In phase II in San Francisco. Glad it isn't like the Canadian Government's Ebola juice. That one was still in safety trials last week. Bet that made the Ebola victims real happy. It's kind of like what George Carlin used to talk about: cleaning the injection site with an alcohol swab before administering a lethal injection. Only lawyers and politicians really understand. Hope it works, and I hope they didn't limit it to "RRMS", whatever that is.

Only thing is, mousie oligos might not be the same as ourn. Something about the OPCs being quiescent...
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Re: Remyelination: new research from Karolinska Institute

Post by NHE » Mon Nov 24, 2014 10:39 pm

The study is still in the recruitment phase.

http://clinicaltrials.gov/ct2/show/NCT0 ... ine&rank=1

It's interesting that they list B12 as a safety concern and untreated B12 deficiency as an exclusion criteria. The inference is that clemastine interferes with B12. Or it could simply be that B12 deficiency causes demyelination which would interfere with the interpretation of the data.

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Re: Remyelination: new research from Karolinska Institute

Post by Leonard » Tue Nov 25, 2014 2:13 am

1eye wrote:This doesn't get at why they are dying/apoptotic. It is still unknown but I think we have some clues.
The OPCs are attacked by the immune cells because they are transgenic. Gene transduction occured during immune deficiency periods. The incorporated viral genes (transgenes) are tolerant to the body or no immune memory against these transgenes has established.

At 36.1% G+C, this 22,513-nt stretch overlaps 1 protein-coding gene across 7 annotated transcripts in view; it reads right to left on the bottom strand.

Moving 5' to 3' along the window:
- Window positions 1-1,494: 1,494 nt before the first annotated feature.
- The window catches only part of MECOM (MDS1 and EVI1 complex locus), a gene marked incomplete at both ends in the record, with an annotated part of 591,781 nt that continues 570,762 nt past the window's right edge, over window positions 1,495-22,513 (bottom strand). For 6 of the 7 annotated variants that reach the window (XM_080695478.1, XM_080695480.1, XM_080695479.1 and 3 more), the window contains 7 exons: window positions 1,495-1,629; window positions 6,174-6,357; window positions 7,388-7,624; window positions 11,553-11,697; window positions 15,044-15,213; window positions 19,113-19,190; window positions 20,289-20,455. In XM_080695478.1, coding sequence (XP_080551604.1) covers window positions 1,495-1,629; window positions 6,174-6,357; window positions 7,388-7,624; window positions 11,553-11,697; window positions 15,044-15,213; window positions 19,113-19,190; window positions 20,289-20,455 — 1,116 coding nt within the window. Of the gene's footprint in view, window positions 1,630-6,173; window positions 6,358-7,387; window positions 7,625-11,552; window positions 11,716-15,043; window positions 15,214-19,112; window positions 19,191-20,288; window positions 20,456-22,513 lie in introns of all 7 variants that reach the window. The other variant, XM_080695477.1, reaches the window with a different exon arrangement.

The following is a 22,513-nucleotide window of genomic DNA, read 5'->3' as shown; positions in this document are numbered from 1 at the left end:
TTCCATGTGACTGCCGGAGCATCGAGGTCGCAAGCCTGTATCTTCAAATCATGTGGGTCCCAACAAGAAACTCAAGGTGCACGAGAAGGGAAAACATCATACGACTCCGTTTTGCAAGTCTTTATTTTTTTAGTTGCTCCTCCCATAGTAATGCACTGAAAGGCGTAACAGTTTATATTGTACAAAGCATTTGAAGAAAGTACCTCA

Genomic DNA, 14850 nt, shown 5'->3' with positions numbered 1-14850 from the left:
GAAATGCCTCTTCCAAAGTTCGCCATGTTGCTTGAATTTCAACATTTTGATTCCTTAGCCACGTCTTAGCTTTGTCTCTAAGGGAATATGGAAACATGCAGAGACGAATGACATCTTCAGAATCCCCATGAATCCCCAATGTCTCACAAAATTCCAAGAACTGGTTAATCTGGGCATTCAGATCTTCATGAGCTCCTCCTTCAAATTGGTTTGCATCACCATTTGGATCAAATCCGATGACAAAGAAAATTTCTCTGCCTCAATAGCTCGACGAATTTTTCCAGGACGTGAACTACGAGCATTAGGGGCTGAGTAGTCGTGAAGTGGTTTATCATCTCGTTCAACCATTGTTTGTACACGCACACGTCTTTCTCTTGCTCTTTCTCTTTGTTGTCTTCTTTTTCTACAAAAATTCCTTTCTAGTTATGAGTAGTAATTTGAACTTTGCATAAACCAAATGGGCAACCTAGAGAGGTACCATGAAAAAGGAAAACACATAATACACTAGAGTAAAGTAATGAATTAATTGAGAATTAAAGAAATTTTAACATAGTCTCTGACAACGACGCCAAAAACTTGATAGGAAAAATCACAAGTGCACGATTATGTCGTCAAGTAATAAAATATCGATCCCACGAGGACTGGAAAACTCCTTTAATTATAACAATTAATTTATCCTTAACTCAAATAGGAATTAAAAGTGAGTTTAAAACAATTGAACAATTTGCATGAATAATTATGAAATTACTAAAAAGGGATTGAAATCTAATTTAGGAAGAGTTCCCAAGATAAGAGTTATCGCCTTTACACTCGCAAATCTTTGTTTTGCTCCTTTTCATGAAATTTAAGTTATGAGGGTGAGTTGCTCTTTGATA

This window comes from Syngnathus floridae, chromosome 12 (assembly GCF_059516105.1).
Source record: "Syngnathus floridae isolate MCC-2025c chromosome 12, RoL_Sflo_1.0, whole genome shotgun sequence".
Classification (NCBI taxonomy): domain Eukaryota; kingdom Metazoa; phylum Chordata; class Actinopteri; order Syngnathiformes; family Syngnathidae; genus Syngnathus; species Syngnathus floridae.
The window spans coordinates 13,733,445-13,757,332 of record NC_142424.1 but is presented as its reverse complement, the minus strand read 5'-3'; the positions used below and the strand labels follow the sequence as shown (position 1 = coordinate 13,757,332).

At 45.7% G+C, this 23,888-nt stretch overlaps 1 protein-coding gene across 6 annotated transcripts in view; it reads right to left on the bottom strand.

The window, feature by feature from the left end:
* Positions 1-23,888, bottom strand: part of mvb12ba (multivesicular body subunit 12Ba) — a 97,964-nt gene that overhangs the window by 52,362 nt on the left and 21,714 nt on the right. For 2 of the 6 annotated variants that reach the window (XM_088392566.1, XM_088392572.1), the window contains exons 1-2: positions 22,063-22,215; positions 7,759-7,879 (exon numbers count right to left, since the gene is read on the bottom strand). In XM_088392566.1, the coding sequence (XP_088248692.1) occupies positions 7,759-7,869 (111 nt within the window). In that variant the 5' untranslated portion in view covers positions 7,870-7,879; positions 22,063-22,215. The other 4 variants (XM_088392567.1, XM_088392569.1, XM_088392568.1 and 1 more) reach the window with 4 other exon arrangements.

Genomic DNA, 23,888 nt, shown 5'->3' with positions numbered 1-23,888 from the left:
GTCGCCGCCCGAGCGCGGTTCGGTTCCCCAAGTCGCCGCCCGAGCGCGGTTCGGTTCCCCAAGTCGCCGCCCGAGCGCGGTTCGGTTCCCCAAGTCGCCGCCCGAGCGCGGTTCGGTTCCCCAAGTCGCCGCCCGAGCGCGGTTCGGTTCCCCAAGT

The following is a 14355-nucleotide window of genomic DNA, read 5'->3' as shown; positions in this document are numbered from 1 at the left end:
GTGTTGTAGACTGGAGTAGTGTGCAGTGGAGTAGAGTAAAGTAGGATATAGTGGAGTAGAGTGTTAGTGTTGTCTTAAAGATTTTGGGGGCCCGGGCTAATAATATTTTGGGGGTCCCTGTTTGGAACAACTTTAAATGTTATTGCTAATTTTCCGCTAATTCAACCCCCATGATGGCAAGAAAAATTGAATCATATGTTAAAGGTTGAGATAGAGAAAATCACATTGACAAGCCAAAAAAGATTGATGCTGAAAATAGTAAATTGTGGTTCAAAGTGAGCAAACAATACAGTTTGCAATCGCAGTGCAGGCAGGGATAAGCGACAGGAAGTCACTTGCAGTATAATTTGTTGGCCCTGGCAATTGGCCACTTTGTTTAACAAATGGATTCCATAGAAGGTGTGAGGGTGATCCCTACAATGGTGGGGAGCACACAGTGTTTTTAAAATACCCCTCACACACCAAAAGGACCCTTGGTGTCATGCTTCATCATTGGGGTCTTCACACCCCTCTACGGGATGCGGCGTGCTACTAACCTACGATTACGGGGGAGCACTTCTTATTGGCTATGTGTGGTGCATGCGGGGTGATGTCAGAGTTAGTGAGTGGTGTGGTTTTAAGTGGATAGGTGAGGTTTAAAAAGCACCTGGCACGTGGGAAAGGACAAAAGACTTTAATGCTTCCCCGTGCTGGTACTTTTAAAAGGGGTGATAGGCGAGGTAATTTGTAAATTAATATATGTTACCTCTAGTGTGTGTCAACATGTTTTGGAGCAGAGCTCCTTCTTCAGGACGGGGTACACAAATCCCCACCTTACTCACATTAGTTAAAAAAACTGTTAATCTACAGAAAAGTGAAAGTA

This explains the "auto-immunity". We should get the virus under control. And think more about implementing a protocol like the one suggested on this page http://www.thisisms.com/forum/general-d ... 8-600.html

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Re: Remyelination: new research from Karolinska Institute

Post by 1eye » Tue Nov 25, 2014 8:09 am

Seems like there is quite a bit of excitement over clemastine. There are 7 trials listed. Several manufacturers licenced to make clemastine are involved. One of the trials included DM. It is used on an MS symptom for pseudobulbar affect. It is thought to be synergistic with clemastine. It has now been withdrawn. Perhaps because they haven't any safety data yet on that combination.

However I think this is a sure sign all the excitement is over the repurposing game. They figure to be able to charge varying amounts depending on the indication. Of course, as usual, "MS" is the blockbuster, since we have so much of that green stuff on our hands and can't think of any good ways to spend it.